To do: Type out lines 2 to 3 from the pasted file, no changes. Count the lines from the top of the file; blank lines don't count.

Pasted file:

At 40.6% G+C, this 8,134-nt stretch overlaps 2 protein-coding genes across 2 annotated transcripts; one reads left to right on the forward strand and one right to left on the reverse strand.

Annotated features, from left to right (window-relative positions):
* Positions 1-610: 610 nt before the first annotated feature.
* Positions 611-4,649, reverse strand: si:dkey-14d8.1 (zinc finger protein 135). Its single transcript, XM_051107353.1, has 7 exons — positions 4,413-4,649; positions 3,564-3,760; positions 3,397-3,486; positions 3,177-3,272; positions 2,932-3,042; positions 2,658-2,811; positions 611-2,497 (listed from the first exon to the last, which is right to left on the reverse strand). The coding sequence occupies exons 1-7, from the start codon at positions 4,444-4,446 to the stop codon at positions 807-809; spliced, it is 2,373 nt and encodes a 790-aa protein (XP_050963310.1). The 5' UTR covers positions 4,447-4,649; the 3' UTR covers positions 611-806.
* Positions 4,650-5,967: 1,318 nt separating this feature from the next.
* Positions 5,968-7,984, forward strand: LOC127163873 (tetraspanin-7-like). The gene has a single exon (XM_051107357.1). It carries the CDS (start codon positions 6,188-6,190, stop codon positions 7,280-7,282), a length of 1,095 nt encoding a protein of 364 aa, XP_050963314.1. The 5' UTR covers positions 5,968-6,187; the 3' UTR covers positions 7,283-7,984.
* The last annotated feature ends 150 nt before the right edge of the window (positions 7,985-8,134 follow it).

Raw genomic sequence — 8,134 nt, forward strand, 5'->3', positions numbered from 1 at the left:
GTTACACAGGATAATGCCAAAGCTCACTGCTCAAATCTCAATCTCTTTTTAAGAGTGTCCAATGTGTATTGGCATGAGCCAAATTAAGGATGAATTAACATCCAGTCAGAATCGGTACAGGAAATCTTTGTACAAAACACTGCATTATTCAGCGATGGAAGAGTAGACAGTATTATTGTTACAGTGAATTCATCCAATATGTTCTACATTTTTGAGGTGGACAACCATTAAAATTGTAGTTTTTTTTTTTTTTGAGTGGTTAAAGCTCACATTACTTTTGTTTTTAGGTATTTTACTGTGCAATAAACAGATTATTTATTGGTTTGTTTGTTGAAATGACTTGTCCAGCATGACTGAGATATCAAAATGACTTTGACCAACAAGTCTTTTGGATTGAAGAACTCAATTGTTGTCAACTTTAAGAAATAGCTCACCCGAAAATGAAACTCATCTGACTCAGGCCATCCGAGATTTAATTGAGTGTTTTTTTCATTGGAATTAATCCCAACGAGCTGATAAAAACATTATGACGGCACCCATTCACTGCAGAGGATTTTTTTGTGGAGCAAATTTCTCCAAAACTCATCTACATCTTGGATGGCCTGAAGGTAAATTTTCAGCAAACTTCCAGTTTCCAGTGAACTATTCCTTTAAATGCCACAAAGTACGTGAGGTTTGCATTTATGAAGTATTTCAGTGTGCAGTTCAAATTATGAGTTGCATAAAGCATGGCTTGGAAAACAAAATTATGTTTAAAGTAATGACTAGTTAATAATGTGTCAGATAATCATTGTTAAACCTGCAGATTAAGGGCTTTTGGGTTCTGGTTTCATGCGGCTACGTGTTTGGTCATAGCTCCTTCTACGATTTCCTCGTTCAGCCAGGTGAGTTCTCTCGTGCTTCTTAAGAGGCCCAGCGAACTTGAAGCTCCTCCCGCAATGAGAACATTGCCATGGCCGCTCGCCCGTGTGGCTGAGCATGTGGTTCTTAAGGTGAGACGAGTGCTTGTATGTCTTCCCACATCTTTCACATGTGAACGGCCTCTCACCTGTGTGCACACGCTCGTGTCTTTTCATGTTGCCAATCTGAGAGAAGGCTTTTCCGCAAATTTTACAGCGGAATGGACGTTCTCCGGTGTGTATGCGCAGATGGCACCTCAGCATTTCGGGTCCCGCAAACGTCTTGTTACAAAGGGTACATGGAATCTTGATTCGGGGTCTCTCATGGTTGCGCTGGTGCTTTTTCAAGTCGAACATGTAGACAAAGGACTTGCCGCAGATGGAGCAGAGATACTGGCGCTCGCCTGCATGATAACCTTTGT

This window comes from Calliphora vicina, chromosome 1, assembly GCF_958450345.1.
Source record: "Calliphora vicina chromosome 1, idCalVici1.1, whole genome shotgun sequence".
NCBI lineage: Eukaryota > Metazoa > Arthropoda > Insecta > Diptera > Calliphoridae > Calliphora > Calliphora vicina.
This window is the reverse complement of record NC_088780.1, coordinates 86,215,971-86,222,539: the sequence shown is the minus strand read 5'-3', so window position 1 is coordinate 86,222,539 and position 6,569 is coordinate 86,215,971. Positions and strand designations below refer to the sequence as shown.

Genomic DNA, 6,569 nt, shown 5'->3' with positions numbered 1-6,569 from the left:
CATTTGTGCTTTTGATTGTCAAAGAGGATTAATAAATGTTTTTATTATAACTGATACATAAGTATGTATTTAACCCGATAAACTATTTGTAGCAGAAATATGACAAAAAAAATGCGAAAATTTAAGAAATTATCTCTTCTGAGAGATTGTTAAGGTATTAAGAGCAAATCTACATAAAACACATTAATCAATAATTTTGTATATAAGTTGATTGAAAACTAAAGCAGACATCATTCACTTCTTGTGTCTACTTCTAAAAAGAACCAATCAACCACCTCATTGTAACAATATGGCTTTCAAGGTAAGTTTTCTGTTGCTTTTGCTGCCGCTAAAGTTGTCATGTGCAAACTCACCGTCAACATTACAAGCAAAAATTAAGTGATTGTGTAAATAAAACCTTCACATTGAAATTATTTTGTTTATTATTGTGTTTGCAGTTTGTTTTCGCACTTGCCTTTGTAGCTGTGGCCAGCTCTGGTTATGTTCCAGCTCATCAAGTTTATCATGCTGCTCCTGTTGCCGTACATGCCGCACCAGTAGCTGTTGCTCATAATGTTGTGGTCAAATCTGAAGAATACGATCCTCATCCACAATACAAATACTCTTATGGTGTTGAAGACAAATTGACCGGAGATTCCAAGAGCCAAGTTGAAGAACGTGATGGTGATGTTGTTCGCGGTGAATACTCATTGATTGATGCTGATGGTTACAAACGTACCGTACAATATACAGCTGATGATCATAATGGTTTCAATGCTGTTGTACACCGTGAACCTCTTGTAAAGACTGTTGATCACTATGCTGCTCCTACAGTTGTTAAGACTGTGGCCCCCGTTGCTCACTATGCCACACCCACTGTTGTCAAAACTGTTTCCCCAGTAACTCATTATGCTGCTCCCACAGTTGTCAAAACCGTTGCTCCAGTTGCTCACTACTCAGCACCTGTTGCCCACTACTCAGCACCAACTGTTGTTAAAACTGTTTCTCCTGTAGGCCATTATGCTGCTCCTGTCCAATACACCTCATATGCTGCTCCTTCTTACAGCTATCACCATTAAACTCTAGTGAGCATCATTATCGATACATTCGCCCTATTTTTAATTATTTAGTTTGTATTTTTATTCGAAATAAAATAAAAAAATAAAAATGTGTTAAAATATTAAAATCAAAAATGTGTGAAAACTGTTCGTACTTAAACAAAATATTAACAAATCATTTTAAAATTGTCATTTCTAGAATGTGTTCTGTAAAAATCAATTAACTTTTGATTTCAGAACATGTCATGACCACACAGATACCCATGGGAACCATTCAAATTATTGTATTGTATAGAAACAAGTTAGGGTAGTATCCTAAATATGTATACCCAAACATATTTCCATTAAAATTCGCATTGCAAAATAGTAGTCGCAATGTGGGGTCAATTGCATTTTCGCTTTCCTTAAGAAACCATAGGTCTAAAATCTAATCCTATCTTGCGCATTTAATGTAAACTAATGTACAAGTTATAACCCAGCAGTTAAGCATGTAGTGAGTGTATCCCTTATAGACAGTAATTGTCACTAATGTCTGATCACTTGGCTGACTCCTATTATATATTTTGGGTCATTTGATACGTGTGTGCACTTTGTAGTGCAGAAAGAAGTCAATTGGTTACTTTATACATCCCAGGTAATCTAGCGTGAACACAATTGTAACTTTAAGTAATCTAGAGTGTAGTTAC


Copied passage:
Annotated features, from left to right (window-relative positions):
* Positions 1-610: 610 nt before the first annotated feature.